one thing from my talk it’s the power of a poop emoji. (audience laughing) Thank you. (audience clapping) – [Lauren] Thank you so much,
so we have time for questions, and we ask anyone asking a question to please use a microphone. – Thanks Kendra. I was curious where you see any trends in like the acceptance of
talking about uncertainty in scientific research in
your reporting in general? – So as Lauren mentioned
I actually haven’t been a full-time journalist for that long, so only like three years. And I think that’s too
young for me to know if there are trends. I try as hard as I can, and
sometimes I have fights over it, because I think people really
like certainty more than, you know science is a process, and this isn’t like a Times
issue or a media issue, but I think in general when
people are pushed against, right so like there’s been this tension in this country for quite some time about whether climate change is real. And I think when people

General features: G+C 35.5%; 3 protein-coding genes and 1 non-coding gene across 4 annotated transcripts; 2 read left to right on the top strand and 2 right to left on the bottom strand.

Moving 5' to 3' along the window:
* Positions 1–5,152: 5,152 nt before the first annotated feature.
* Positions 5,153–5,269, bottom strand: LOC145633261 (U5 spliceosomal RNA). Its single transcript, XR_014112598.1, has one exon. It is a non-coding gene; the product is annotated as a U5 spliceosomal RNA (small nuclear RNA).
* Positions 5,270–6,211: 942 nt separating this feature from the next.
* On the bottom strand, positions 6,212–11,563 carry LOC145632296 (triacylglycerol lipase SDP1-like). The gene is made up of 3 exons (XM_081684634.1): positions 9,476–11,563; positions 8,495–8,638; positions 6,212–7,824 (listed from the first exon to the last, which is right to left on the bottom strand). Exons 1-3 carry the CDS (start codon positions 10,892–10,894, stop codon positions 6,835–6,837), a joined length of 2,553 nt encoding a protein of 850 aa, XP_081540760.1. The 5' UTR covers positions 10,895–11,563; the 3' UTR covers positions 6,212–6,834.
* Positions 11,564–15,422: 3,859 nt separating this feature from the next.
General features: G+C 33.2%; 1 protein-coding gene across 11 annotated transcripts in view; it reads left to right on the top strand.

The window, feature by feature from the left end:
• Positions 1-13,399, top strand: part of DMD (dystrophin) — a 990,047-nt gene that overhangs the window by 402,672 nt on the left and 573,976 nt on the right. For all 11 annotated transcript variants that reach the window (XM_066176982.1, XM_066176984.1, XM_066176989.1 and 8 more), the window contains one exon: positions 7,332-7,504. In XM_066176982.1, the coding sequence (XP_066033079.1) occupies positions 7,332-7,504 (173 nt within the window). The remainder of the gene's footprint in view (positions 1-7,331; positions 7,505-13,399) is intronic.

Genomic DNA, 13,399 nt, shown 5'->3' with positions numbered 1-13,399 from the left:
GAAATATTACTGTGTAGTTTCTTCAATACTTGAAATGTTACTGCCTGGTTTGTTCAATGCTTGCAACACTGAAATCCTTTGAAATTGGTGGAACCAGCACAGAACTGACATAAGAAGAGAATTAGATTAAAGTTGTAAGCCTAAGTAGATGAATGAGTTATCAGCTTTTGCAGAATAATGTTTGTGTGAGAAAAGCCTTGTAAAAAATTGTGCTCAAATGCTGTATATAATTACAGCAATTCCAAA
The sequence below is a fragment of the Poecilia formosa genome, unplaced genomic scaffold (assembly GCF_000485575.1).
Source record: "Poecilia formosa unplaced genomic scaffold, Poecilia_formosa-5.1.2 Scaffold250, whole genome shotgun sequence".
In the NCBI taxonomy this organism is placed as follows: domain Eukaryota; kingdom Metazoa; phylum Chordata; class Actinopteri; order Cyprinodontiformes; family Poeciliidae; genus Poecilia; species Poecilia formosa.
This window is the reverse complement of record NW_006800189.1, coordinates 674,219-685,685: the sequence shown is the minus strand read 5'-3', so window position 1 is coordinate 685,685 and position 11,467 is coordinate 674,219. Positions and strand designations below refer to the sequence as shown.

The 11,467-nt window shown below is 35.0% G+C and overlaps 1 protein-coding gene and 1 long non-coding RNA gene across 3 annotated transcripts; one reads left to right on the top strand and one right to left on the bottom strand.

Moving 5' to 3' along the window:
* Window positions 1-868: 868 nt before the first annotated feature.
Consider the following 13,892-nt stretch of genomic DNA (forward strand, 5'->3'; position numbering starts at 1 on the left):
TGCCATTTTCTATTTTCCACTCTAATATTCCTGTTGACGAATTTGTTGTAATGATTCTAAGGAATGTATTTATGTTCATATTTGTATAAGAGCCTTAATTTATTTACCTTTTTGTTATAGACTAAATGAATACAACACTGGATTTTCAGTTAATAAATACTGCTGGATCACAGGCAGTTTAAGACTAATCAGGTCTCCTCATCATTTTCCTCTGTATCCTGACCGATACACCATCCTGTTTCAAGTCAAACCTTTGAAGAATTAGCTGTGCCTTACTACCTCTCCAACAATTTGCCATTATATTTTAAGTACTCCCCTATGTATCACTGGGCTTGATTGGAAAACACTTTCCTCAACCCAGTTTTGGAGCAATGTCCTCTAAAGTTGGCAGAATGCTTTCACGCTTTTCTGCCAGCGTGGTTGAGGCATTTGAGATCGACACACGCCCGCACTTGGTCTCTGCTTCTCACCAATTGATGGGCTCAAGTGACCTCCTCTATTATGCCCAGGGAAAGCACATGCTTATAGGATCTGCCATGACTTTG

are like so frustrated, they feel pushed into this corner where they have to be absolutists, and I think just because of
the nature and the timing of when I came up and also the first place I ever worked for like as
a fully working journalist was Inside Climate News, and they formed in like I think 2007 and their opinion was
climate change is real, we accept the science and
we’re just gonna operate from that assumption and that’s
kind of how I’ve operated my entire career, as short as it has been, that I haven’t really seen it. I also do feel like that
uncertainty tends to get stripped because if you’re not someone who reads a lot of scientific journals, or hang out a lot with scientists, you don’t understand the
importance of that uncertainty, and there’s a tension around, as I hinted, around word count and length. And so that, like hedge words
and things, often feel like that’s something that can get stripped. – Hi Kendra. – Hi.
– I actually met you in 2015 in Greenland as well, I was with Lauren and so
it’s nice to see you again and I’ve been following you on Twitter, and you are quite funny. – Oh thanks. – I guess one question I
have for you is there’s been a lot of conversation among
the scientific community about how do you study climate change and travel all the time
on airplanes, emitting, you know countless amounts of CO2, to go to conferences and study sites? Is there a conversation
like that also happening on kind of the journalism,
science communication side of like can you offset like
what you are contributing to climate change in the sake